Picture at the T2F Qavvaali by Sadaf Zubairi
The DAWN magazine today featured a piece on Qavvaali (or Qawali) held as part of PeaceNiche's new Qavvaali Project. This will be a project that will save, for posterity, loads of bandishes that we may be 'losing', with fewer qavvaals performing them these days.
The singers will be the top qavvaals, like Fareed Ayaz and others, who will sing at T2F this year. Children of famous qavvaals like Manzoor Niazi Sahab, Bahauddin Sahab and the young members of Fareed/Abu group and others (hopefully Subhan, too) will also be performing on separate occasions.
There were some things in the article that a few of us did not necessarily like (but that's just my friends and I - great qavvaali lovers - I guess). One specific part was really terrible:
Ayaz’s father, Ustad Ahmed Khan, knotted skull caps when he had migrated from India. Ayaz was born in 1949 in Pakistan, where he grew up fending for his family and learning music. He was less known as a qawal until Coke Studio invited Fareed Ayaz and Abu Muhammad with their group for an in-studio recording that reflected ‘the depth of musical diversity’ in Pakistan.
Though the group has been performing abroad, especially in Tehran, they lately hit headlines in India and Pakistan when they performed for a peace initiative in Ajmer at the shrine of Khawaja Moinuddin Chishti.
Fareed Ayaz's father was Ustad Raziuddin Ahmed Khan (known as Munshi Ji by almost everyone, because he was a Munshi Fazil). He performed for many years in Hyderabad Deccan. Munshi Ji was an excellent Qavvaal and a classical singer, as well as a great ustaad. One of his students (a son-in-law and nephew) is Ustad Nasiruddin Saami - a brilliant singer himself, who was also seen in Coke Studio.
In 1956 Munshi Ji led the vocals in the Manzoor Niazi group along with Manzoor Sahab, Bahauddin Sahab, and Iftekhar Sahab. (Farid, according to the article, was then 7 …)
Their recordings were sold by EMI (think of the wonderful pieces you can hear in their Amir Khusrau's death anniversary records). They performed internationally. Fareed was heard on Sitar at that time, before he began his qavvaali singing. Nasiruddin was heard in the qavvaali, something he occasionally does in a few houses now, with his sons. Abu joined much later and has become a tremendous singer.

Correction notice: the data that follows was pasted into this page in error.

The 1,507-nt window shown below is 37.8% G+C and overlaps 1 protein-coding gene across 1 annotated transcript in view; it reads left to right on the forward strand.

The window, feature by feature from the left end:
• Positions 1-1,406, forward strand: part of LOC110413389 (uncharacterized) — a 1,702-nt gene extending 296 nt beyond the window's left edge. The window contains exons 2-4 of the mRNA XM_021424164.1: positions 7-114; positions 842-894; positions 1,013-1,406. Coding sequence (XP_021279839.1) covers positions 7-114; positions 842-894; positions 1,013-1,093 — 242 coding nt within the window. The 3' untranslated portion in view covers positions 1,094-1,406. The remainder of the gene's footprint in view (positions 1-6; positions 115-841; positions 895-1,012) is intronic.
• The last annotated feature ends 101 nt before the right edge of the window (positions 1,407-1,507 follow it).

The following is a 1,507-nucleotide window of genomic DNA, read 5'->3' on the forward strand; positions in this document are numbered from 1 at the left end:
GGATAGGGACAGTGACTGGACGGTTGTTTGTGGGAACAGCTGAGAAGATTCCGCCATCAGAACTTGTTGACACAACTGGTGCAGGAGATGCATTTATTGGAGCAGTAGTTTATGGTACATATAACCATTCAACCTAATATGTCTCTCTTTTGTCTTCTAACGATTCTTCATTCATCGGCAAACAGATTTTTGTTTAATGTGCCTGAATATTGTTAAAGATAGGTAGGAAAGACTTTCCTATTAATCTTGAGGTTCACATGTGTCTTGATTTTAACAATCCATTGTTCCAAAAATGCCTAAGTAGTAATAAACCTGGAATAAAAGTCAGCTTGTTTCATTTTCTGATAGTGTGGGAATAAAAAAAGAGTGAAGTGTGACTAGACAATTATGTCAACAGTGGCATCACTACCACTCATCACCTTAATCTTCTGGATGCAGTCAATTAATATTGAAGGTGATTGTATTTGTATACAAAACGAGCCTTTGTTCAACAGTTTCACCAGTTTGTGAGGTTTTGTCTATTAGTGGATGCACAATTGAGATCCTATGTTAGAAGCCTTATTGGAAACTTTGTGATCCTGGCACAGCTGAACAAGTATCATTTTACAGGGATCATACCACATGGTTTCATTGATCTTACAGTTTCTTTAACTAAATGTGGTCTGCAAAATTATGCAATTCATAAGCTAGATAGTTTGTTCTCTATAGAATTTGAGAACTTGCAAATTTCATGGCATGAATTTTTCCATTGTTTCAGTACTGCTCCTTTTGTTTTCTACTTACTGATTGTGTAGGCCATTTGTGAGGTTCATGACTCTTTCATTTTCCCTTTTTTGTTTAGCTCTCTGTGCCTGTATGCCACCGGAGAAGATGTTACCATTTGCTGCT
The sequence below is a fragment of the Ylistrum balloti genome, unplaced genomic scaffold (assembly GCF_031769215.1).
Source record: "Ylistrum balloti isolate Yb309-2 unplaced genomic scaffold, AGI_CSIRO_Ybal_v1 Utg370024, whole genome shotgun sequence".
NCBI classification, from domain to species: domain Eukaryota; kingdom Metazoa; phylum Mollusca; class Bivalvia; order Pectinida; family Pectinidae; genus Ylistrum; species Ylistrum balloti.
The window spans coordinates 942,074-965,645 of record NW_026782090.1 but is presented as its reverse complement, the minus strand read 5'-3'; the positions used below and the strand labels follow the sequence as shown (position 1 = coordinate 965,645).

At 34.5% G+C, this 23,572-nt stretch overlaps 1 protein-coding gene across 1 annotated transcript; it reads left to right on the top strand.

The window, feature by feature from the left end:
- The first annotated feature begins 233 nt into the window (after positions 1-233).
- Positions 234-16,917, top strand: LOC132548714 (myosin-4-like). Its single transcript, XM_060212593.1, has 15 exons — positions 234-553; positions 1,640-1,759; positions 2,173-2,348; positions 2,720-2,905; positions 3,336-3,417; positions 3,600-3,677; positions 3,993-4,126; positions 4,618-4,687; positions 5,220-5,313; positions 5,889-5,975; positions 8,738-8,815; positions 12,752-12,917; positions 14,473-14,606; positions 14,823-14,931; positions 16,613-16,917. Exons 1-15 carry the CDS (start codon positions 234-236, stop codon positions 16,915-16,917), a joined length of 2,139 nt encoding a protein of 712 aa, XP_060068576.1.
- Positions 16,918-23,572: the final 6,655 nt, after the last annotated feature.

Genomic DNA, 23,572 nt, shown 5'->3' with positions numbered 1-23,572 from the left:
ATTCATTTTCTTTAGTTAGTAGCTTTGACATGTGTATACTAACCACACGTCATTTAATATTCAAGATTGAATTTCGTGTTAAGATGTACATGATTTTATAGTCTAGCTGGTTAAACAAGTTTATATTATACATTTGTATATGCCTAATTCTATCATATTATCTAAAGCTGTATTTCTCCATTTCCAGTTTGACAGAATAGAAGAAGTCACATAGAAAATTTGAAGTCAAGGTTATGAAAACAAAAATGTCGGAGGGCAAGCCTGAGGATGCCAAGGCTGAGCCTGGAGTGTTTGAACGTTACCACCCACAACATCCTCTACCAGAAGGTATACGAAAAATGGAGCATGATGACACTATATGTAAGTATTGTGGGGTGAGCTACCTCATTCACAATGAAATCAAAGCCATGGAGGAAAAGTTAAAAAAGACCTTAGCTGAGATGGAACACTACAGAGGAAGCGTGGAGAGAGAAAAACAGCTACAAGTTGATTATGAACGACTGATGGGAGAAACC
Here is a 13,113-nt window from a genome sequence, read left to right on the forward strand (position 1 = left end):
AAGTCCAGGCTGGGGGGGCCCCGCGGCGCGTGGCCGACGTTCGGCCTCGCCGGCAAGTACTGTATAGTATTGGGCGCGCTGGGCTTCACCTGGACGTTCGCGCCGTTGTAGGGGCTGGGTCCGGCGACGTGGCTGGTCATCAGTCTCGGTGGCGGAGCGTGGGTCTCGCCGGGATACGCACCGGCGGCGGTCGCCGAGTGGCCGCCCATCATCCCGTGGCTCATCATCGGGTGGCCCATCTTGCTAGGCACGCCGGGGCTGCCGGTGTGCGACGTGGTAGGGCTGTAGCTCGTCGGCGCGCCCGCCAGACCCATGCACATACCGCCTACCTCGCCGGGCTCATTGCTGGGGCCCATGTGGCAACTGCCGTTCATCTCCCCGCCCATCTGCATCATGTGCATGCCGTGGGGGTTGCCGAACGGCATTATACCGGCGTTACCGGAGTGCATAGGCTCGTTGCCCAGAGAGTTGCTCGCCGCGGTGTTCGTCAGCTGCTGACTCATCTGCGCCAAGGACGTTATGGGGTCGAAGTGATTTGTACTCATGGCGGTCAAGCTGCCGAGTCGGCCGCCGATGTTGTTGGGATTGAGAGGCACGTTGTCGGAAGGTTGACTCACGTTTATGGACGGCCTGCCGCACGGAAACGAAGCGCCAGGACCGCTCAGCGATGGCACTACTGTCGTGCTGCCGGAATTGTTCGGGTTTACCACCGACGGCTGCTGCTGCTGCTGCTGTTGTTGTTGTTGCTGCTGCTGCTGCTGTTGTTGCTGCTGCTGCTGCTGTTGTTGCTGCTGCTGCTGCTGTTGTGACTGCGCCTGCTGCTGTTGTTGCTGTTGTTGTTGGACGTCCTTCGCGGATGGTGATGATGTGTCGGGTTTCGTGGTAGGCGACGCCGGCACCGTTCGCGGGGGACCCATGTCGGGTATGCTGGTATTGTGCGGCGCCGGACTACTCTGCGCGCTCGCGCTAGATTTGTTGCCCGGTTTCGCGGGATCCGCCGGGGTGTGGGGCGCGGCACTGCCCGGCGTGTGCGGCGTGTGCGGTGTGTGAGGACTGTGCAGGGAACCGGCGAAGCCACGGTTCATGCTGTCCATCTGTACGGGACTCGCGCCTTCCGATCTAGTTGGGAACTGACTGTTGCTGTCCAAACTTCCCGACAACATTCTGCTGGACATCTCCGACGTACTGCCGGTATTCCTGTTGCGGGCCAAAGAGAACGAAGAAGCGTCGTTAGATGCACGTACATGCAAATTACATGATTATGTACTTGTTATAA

My collection of Munshi Ji and his son's recordings goes way back to 1960s - and we have had them in performances at home and abroad. Manzoor Niazi and Bahauddin have been great singers with their own sons. These other groups were formed once the parties became too big to stay in as one large group. Many of them sing the same pieces in their own way and add many new pieces that suit their styles better.
To say that Fareed & Abu were less known as a qawwaal before Coke Studio is obviously the idea of a person who may never have really heard them before. As for not being well known, all of these qawwal bachas have performed all over the world - a little search on YouTube will show many old and new recordings. They have performed several times in India, USA, UK, and in other places. Perhaps talking to their thousands of fans here (and abroad) will also convince the writer that he has been completely misled by what he found out and wrote. Maybe what he meant was about their being well-known among the Coke Studio audience, although their three performances at Indus Valley School were crowded by young listeners.
The fact that all Qavvaal Bacchaas sing Persian, Purbi, Arabic, Hindi, Punjabi, Seraiki, Sindhi and other languages is remarkable. As qawwaals Munshi Raziuddin and his cousins were among the greatest exponents, along with Sabri Brothers and Nusrat's father and uncle (Mubarak Ali & Fateh Ali) who used to sing way before Nusrat hit the world with his marvellous pieces.
I attended the burial of Munshi Ji in 2003 and I miss him like crazy at all the sessions of Fareed and Abu. I hope the next generation will see Moiz and Hamza and others take this gharaana much further.
The wonderful Qavvaali collection by Citibank, which featured Munshi Ji, Manzoor Sahab, and Bahauddin Sahab, never really got launched properly — although bootleg versions are now available everywhere (but, sadly, without the lovely book that was in the original and beautifully boxed set).
Maybe a little research - even in Wikipedia - would be of help for the author in Dawn to understand what this group is like: Here's a piece from there:
Munshi Raziuddin Ahmed Khan (1912 - 2003) was a renowned Pakistani Qawwal and classical musician in India and Pakistan and a researcher of music. He belongs to the best-known gharana of Qawwali, Qawwal Bachchon Ka Gharana of Delhi. Initially, he performed in the court of the Nizam of Hyderabad. However, after the fall of Hyderabad, he moved to Pakistan.
In 1956, he formed Munshi Raziuddin, Manzoor Niazi & Brothers, along with his cousins, Bahauddin Qawwal and Manzoor Niazi. This ensemble lasted until 1966. After 1966, Munshi Raziuddin turned to solo work, forming his own Qawwali party, and was successful until his death. Munshi Raziuddin was succeeded by his sons, Fareed Ayaz and Abu Muhammad, who perform as Fareed Ayaz Qawwal.
My recordings of Munshi Ji singing with his sons at a session a few weeks before his death - made especially for my company (b.i.t.s.) and its team that adored him - are impeccable and are available at T2F.
Many people who love Munshi Ji, his cousins, his sons, and the entire qavvaalee idiom can be found at this place on Facebook. Lovely qavvaalees from old qavvaals are available there.